See me. Save me - the key to saving rhinos in Tanzania's Ngorongoro.



Africa's black rhino population has been under constant threat from poachers for many years. However, the population in Ngorongoro Crater is now slowly on the rise thanks to both tourist contributions and the conservation efforts of Tanzania National Parks (TANAPA).  They have been managing all local rhino populations in the crater, with the funding for conservation activities solely derived from tourism revenue.


As a result, Ngorongoro Crater has seen an increase in its endangered rhinos rise from twenty-five in 1977 to more than fifty today. Many of the rhinos are under 24-hour camera surveillance and with enhanced anti-poaching efforts coupled with a successful reproduction programme, this has all aided the progress..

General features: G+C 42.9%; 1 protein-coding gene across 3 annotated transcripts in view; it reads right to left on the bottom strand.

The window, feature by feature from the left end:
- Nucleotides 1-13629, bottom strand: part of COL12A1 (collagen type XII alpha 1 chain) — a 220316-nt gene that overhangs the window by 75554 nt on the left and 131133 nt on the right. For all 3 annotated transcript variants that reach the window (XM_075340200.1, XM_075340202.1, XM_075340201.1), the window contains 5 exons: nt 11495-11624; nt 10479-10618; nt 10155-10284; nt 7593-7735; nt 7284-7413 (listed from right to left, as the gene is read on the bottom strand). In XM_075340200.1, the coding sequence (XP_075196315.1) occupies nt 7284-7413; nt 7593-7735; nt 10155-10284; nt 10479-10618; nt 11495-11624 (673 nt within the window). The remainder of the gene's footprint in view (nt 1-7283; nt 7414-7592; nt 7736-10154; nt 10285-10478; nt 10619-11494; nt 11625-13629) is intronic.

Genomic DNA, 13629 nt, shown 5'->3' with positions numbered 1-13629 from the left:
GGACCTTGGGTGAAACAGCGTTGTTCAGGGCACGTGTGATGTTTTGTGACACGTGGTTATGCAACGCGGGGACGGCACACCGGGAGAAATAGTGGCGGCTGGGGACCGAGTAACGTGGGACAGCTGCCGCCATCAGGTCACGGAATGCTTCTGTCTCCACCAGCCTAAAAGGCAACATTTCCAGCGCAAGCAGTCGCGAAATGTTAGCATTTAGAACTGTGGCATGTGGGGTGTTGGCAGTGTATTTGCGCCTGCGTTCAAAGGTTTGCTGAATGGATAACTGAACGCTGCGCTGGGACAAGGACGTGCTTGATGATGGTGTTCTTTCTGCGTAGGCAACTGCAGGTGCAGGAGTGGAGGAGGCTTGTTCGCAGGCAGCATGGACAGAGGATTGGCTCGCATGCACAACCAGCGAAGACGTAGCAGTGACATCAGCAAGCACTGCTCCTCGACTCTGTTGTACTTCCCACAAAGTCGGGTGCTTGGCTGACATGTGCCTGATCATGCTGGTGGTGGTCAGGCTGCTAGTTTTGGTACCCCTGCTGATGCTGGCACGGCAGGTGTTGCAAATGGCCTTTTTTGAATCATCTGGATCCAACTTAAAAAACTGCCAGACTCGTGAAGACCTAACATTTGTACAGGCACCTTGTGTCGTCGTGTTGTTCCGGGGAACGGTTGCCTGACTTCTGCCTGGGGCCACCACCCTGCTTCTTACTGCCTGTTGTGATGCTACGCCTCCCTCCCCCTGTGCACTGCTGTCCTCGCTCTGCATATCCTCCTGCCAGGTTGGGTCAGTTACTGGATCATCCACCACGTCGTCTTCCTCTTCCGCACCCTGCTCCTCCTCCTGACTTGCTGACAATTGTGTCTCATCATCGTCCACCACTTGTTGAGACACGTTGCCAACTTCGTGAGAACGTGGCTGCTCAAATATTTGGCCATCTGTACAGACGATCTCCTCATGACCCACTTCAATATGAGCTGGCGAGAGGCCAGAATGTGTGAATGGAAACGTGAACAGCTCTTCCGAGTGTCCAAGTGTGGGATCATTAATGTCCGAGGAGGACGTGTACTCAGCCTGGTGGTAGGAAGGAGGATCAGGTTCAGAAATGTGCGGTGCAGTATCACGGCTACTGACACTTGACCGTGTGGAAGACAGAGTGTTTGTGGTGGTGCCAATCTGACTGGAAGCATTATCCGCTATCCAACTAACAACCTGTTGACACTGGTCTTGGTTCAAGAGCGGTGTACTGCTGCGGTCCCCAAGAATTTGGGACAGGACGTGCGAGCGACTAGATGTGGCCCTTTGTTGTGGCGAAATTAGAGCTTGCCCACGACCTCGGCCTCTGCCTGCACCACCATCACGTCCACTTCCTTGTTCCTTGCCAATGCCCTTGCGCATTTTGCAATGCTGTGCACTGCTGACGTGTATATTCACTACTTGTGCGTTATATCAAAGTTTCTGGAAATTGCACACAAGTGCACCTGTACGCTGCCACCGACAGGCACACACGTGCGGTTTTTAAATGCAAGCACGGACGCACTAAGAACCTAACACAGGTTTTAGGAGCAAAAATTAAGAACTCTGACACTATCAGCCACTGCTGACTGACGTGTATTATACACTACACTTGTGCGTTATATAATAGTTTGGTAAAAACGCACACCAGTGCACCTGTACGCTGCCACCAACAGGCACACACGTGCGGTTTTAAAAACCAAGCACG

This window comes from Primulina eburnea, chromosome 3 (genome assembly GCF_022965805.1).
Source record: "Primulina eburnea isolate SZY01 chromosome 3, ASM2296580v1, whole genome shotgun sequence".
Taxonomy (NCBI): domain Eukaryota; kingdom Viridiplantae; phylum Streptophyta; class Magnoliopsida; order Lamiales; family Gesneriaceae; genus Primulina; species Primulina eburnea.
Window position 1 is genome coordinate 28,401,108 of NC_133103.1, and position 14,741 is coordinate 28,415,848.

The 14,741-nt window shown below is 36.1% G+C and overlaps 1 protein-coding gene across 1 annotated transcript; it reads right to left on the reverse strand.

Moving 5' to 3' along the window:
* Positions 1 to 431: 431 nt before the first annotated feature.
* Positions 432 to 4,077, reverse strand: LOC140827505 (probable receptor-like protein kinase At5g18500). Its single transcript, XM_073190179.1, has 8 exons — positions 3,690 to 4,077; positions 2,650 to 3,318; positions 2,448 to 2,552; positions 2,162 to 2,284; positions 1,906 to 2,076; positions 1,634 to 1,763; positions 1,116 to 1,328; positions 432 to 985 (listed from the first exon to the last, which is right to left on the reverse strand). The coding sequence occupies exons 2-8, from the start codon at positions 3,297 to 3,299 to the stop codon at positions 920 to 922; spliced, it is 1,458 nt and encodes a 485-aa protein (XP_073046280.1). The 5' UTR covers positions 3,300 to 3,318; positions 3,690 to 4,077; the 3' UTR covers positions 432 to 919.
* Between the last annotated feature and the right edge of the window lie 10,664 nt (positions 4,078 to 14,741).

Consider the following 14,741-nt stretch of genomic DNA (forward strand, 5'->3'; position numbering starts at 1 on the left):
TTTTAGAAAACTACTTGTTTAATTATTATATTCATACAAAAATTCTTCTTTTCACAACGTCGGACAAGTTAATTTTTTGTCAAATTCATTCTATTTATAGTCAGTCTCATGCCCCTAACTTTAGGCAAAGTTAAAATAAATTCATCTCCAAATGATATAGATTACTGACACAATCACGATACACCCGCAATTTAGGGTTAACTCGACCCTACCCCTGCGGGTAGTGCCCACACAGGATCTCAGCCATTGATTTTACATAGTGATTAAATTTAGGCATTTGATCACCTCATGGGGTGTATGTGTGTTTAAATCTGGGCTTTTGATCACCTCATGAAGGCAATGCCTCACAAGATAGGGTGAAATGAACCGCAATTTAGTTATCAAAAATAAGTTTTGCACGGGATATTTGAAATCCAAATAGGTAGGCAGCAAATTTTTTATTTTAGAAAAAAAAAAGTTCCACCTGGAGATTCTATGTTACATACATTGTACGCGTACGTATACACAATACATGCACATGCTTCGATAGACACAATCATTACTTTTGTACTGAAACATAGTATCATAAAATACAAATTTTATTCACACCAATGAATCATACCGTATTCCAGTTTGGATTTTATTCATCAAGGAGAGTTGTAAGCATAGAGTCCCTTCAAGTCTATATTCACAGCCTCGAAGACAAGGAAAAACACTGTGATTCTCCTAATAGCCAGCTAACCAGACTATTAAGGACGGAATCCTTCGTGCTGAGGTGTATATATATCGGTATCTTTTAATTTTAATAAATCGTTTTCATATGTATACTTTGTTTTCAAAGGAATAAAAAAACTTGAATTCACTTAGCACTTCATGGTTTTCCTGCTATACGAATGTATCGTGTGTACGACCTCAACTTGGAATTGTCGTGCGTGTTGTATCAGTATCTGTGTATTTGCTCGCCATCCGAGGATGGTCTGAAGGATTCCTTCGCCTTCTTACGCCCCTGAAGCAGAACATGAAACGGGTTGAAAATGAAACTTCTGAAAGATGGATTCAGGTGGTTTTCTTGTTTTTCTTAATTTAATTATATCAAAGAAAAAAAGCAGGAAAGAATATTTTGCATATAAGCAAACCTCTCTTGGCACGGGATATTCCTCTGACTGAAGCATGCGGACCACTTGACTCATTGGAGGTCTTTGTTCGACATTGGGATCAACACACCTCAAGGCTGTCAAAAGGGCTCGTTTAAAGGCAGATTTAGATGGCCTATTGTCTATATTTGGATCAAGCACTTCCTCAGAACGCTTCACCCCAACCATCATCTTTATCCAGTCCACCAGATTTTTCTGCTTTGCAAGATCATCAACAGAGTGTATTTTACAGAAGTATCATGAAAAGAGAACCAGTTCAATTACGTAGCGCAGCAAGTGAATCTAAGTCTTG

Statistics show that the famous crater had 108 rhinos back in 1968, so TANAPA is aiming to continue to increase their numbers in coming years.


A passionate Chief Conservator, Freddy Manongi added that "Fausta, one of our protected rhinos, is believed to be one of the oldest in the world, aged 54. He has been put onto an extra special care programme to protect his survival.”


As well as conservation efforts, the skilful promotion of the crater's rhinos has helped save their existence, by attracting tourists by the increased likelihood of close-up rhino sightings. Ngorongoro is now Tanzania’s last stronghold for free-ranging black rhinos.